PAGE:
Lost in a special-ed maze
Special education is failing children in New York City, reports Elizabeth A. Harris in the New York Times.
When “T.J.” was two, his mother realized he wasn’t developing like his twin brother. She called the pediatrician, starting a “troubled journey through the labyrinthine bureaucracy of New York City’s special education system,” writes Harris.
A decade later, T.J. is a friendly 12-year-old boy with a generous smile. He giggles while watching cartoons, always says “please” and “thank you” to his teachers, and he makes his brother laugh with his goofy sense of humor. Even though he has started sixth grade, T.J. still reads at a first-grade level. Instead of composing essays, he struggles with putting sentences together. He forgets to use punctuation.
The system that’s supposed to serve New York City’s 200,000 special-needs students “is awash in delays, misinformation and confusion,” writes Harris. More than 25 percent of students with disabilities didn’t get the specialized instruction to which they were entitled in 2016-17, down from more than 40 percent the year before, New York City education officials admit.
For T.J., recommended services “never materialized,” writes Harris. Re-evaluation deadlines “came and went.”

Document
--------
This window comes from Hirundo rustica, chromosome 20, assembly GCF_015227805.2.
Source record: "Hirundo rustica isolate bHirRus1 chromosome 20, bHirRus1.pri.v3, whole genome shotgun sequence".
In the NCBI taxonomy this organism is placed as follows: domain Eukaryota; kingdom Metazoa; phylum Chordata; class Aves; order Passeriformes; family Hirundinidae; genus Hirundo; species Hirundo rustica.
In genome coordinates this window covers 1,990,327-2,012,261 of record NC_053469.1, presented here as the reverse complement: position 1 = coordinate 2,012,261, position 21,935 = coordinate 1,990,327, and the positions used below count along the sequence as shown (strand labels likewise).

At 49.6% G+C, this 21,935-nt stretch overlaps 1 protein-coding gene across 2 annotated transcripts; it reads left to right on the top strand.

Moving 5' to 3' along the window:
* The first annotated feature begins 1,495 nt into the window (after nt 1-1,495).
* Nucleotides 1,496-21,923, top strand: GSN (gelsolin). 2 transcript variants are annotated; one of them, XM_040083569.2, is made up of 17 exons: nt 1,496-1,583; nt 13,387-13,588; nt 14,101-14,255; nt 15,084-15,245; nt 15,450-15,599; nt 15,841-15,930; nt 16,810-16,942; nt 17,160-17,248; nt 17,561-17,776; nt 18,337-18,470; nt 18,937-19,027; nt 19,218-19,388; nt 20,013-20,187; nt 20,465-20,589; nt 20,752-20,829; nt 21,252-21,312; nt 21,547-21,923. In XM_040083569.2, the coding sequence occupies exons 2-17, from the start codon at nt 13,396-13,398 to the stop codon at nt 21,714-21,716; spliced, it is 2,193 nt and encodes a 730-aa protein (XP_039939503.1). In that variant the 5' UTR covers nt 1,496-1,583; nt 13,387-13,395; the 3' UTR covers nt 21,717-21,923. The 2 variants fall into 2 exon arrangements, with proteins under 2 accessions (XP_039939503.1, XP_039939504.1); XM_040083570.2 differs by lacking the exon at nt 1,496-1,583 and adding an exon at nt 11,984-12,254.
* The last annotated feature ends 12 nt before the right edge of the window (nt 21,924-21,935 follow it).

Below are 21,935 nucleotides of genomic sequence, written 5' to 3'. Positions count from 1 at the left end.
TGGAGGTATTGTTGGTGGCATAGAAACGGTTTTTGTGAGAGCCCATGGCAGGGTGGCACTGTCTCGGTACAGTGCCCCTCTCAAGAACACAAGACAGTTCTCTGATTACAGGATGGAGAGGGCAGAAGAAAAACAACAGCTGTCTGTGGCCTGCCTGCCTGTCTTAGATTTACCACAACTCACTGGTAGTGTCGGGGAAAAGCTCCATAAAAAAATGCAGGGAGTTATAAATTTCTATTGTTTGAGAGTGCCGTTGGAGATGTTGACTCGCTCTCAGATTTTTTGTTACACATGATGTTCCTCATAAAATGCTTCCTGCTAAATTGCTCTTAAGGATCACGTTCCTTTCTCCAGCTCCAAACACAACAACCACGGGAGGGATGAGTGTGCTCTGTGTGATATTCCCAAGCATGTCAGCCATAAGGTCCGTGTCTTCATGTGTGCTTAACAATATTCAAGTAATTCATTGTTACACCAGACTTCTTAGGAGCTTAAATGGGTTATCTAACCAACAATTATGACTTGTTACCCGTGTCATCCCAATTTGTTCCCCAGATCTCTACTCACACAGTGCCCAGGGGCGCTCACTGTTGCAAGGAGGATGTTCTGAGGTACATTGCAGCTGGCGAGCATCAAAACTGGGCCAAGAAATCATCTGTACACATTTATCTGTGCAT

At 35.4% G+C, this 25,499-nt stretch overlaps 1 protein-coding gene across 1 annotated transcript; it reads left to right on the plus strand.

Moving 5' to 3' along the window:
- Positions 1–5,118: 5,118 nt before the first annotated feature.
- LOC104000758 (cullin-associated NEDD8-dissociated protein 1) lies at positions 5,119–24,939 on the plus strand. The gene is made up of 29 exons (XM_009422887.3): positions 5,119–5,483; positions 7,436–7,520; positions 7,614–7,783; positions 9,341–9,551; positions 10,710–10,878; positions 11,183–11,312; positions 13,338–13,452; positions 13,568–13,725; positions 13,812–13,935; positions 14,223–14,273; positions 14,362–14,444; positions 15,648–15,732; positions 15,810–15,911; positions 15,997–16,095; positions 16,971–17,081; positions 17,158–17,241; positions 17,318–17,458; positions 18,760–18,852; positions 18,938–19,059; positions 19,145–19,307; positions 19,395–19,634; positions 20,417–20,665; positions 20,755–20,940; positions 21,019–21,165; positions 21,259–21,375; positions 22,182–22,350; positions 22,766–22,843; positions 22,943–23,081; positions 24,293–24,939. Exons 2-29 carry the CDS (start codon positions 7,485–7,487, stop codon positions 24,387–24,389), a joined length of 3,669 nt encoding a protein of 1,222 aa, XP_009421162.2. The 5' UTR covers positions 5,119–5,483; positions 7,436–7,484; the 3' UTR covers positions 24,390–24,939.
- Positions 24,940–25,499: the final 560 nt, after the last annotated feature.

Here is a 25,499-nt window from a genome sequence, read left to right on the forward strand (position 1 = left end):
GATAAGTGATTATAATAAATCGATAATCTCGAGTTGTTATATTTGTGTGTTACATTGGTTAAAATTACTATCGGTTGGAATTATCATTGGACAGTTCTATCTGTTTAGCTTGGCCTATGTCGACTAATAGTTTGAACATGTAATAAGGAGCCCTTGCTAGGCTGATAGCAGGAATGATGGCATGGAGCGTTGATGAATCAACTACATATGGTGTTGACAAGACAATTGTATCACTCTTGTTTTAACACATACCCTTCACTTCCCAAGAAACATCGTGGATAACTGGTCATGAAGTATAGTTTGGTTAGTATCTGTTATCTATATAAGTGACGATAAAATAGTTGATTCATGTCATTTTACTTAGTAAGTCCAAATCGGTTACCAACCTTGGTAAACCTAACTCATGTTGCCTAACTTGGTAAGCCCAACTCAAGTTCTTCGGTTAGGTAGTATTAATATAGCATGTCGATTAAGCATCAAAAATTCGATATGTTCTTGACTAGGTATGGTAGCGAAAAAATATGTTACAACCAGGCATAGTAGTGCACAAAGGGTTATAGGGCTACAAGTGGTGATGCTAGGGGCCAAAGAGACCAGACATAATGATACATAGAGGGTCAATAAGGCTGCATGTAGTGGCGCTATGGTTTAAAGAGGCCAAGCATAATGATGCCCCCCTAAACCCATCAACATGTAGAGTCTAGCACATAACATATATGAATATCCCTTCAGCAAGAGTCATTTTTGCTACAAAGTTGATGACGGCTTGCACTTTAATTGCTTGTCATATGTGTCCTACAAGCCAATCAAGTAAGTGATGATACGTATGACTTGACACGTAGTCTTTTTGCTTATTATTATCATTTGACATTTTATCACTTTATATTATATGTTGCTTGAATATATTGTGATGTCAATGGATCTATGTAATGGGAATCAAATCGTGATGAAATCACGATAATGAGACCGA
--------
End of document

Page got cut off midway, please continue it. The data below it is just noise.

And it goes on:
And even though he has been receiving special education services off and on since he was 2, it wasn’t until he was 12 that his family secured an accurate diagnosis of his problem: mild intellectual disability, a classification that used to be called mental retardation. In the interim, a decade’s worth of interventions and therapy went largely to waste.
T.J.’s parents finally went to Advocates for Children for legal help. When their son was assigned to a low-performing middle school for sixth grade, they demanded the city pay for T.J. to attend “Cooke Grammar School, a private school that specializes in students with special needs,” reports Harris. Thousands of parents hire lawyers to do the same every year. Cooke’s tuition “can cost anywhere from about $45,000 to more than $100,000 a year.”
Georgia runs a “separate and unequal” network of special-education schools that primarily enrolls black boys from low-income families, reports Rachel Aviv in the New Yorker.